Last week 1.4 million workers applied for unemployment insurance (UI) benefits. Breaking that down: 822,000 applied for regular state unemployment insurance (not seasonally adjusted), and 608,000 applied for Pandemic Unemployment Assistance (PUA). Some headlines this morning are saying there were 1.0 million UI claims last week, but that’s not the right number to use. For one thing, it ignores PUA, the federal program that is serving millions of workers who are not eligible for regular UI, like the self-employed. It also uses seasonally adjusted data, which is distorted right now because of the way the Department of Labor (DOL) does seasonal adjustments. One bit of good news is that with today’s release, DOL announced that starting next week, they will be changing the way they do seasonal adjustments. The change should address the issues that have plagued seasonally adjustments during this pandemic.
Republicans in the Senate allowed the across-the-board $600 increase in weekly UI benefits to expire. Last week was the fourth week of unemployment in this pandemic for which recipients did not get the extra $600. That means people on UI are now are forced to get by on the meager benefits that are in place without the extra payment, benefits which are typically around 40% of their pre-virus earnings. It goes without saying that most folks can’t exist on 40% of prior earnings without experiencing a sharp drop in living standards and enormous pain.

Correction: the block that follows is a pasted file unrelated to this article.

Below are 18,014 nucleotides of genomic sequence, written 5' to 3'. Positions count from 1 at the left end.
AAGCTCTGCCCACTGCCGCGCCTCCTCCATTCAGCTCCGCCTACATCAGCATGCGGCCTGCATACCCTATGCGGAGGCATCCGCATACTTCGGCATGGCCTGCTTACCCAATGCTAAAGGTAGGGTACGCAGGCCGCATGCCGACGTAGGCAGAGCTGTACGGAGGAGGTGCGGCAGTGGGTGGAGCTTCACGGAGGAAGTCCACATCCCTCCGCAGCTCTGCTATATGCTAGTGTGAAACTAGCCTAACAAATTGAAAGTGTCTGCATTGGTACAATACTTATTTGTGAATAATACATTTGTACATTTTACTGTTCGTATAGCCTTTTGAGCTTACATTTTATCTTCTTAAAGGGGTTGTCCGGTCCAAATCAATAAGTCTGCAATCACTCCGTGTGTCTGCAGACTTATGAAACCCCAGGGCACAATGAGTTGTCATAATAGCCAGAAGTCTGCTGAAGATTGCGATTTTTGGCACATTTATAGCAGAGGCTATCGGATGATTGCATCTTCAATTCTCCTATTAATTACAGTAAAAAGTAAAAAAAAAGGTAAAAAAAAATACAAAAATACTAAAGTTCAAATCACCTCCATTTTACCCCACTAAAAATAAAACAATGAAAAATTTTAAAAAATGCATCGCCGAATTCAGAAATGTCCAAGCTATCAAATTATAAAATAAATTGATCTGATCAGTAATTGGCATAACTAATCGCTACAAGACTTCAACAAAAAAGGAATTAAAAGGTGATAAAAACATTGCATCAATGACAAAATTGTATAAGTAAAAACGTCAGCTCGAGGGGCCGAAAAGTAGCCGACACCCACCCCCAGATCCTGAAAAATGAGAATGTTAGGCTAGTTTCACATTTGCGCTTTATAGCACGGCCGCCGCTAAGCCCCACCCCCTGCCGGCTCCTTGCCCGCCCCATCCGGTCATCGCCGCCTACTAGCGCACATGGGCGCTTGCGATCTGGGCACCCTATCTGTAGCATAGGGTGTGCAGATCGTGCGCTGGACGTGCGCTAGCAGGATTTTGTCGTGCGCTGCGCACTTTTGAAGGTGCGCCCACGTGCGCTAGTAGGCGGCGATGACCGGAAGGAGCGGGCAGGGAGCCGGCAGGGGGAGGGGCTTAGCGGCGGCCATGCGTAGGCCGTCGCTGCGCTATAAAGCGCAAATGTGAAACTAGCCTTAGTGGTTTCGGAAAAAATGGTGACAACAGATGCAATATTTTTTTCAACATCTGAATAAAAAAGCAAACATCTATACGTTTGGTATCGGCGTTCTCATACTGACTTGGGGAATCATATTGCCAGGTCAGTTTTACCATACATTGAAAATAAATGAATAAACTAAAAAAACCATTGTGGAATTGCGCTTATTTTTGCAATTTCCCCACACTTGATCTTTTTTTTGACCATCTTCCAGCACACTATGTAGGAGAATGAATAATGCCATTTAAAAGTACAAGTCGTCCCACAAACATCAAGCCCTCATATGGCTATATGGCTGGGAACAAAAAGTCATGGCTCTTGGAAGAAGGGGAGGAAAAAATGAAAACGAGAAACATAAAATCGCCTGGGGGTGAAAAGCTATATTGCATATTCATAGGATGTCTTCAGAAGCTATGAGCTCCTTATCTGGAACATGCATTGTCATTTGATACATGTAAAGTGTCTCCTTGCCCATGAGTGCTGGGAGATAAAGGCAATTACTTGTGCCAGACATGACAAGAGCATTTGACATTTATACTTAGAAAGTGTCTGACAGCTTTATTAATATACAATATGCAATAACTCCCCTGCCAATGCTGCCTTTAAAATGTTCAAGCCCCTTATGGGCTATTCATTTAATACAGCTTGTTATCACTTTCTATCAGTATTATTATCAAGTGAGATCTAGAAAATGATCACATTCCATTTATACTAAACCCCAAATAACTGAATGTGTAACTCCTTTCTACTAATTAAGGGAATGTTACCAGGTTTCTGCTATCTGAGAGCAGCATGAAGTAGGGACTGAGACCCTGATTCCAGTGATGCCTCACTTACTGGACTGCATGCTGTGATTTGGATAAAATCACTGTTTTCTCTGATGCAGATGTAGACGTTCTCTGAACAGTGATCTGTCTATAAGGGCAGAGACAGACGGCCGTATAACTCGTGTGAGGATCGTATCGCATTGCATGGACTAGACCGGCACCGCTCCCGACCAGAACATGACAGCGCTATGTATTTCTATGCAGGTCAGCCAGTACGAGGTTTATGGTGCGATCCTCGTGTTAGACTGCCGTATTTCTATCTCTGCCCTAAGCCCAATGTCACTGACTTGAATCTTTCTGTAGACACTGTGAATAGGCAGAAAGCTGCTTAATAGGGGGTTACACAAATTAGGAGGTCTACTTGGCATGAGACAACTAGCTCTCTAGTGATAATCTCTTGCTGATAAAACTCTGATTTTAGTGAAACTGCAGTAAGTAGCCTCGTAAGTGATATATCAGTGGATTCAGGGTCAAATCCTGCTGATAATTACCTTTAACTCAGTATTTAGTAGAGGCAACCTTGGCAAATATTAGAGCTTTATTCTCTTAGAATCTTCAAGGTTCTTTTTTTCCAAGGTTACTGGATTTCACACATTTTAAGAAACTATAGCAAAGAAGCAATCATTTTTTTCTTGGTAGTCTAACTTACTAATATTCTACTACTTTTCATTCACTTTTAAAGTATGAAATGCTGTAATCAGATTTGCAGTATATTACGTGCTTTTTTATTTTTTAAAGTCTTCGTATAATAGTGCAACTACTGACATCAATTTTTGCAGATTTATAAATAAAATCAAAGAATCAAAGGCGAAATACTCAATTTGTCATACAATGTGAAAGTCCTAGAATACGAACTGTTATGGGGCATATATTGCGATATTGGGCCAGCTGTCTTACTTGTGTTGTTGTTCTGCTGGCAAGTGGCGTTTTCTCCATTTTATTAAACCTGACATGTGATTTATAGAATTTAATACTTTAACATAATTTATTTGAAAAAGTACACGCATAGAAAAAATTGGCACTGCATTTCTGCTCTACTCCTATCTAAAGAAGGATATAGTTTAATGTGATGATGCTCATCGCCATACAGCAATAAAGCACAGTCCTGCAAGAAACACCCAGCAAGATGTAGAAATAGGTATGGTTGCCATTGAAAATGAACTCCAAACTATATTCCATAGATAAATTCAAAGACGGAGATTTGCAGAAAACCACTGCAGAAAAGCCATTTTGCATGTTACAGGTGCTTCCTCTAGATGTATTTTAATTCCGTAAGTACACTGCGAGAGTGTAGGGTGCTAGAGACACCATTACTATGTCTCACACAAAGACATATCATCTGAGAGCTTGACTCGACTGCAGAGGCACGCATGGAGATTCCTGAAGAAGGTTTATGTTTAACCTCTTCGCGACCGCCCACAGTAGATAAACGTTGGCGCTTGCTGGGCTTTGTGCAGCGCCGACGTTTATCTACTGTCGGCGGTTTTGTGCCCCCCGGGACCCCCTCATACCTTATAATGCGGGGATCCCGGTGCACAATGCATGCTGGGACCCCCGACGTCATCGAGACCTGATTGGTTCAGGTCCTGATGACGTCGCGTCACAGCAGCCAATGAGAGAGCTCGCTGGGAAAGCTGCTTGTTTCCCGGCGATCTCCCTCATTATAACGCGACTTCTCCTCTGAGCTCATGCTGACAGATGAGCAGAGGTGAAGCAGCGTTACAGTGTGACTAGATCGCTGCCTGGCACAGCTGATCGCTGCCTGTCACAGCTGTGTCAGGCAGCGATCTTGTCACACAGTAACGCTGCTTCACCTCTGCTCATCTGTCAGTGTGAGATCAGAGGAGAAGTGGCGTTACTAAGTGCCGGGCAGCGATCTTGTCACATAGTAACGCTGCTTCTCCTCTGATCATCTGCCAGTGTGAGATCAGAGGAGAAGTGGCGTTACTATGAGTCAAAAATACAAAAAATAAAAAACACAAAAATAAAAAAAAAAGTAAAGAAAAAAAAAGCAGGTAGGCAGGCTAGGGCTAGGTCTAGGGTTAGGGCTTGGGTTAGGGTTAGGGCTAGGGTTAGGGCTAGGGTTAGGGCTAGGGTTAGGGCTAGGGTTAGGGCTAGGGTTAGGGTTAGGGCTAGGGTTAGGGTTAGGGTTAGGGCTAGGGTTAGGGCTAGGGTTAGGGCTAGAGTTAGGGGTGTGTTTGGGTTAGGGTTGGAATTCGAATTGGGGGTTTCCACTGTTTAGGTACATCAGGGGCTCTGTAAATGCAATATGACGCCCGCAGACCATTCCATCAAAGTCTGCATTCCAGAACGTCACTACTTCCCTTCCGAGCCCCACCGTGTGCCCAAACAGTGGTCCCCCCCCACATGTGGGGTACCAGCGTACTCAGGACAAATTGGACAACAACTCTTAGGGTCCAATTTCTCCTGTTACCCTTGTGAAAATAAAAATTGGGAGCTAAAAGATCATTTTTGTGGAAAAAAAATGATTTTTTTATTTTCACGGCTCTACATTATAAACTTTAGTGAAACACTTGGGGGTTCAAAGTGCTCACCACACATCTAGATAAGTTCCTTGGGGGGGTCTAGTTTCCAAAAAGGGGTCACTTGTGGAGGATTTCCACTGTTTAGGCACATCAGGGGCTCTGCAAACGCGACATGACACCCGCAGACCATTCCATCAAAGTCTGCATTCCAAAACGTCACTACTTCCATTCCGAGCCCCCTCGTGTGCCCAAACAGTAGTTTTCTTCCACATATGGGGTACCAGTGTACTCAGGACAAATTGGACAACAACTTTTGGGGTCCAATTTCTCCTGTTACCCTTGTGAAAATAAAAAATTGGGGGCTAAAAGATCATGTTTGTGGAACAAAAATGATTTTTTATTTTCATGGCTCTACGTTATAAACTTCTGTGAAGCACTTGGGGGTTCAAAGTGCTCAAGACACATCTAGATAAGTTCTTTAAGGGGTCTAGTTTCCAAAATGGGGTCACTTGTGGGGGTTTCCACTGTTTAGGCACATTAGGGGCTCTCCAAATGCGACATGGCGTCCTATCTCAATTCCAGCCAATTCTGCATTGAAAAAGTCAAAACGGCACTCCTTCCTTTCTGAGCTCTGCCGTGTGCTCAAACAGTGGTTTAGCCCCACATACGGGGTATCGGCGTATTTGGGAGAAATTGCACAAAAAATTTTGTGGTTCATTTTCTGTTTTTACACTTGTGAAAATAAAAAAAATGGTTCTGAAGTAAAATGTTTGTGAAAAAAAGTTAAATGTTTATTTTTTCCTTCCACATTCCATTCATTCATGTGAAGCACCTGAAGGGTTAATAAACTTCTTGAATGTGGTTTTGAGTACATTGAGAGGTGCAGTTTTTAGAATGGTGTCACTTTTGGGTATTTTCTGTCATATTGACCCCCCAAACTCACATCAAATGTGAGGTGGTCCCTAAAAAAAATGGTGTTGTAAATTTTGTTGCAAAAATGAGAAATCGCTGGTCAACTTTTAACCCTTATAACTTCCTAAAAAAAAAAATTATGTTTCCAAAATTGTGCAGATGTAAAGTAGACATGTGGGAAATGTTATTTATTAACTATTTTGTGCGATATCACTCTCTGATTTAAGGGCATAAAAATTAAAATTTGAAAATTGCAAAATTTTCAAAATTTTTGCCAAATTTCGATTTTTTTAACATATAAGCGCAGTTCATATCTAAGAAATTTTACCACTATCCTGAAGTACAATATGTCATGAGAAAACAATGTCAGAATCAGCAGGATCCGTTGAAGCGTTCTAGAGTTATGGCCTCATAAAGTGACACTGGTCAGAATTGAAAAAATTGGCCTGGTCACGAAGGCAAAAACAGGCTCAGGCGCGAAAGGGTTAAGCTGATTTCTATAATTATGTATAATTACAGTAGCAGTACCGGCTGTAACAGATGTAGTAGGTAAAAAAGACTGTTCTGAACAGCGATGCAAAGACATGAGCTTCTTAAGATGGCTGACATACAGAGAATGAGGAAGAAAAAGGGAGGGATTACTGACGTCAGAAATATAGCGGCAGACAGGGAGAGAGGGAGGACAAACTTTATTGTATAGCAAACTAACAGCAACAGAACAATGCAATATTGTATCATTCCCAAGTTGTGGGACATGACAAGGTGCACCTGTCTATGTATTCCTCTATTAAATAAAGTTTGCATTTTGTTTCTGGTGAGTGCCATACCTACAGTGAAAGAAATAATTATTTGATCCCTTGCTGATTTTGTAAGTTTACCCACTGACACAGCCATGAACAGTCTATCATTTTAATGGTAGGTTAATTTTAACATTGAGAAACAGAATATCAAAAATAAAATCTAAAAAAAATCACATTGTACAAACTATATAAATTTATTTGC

Earlier this month, President Trump issued a joke of an executive memorandum. It was supposed to give recipients an additional $300 or $400 in benefits per week. But in reality, even this drastically reduced benefit will be extremely delayed, is only available for a few weeks, and is not available at all for many. The executive memorandum is a false promise that actually does more harm than good because it diverts attention from the desperate need for the real relief that can only come through legislation.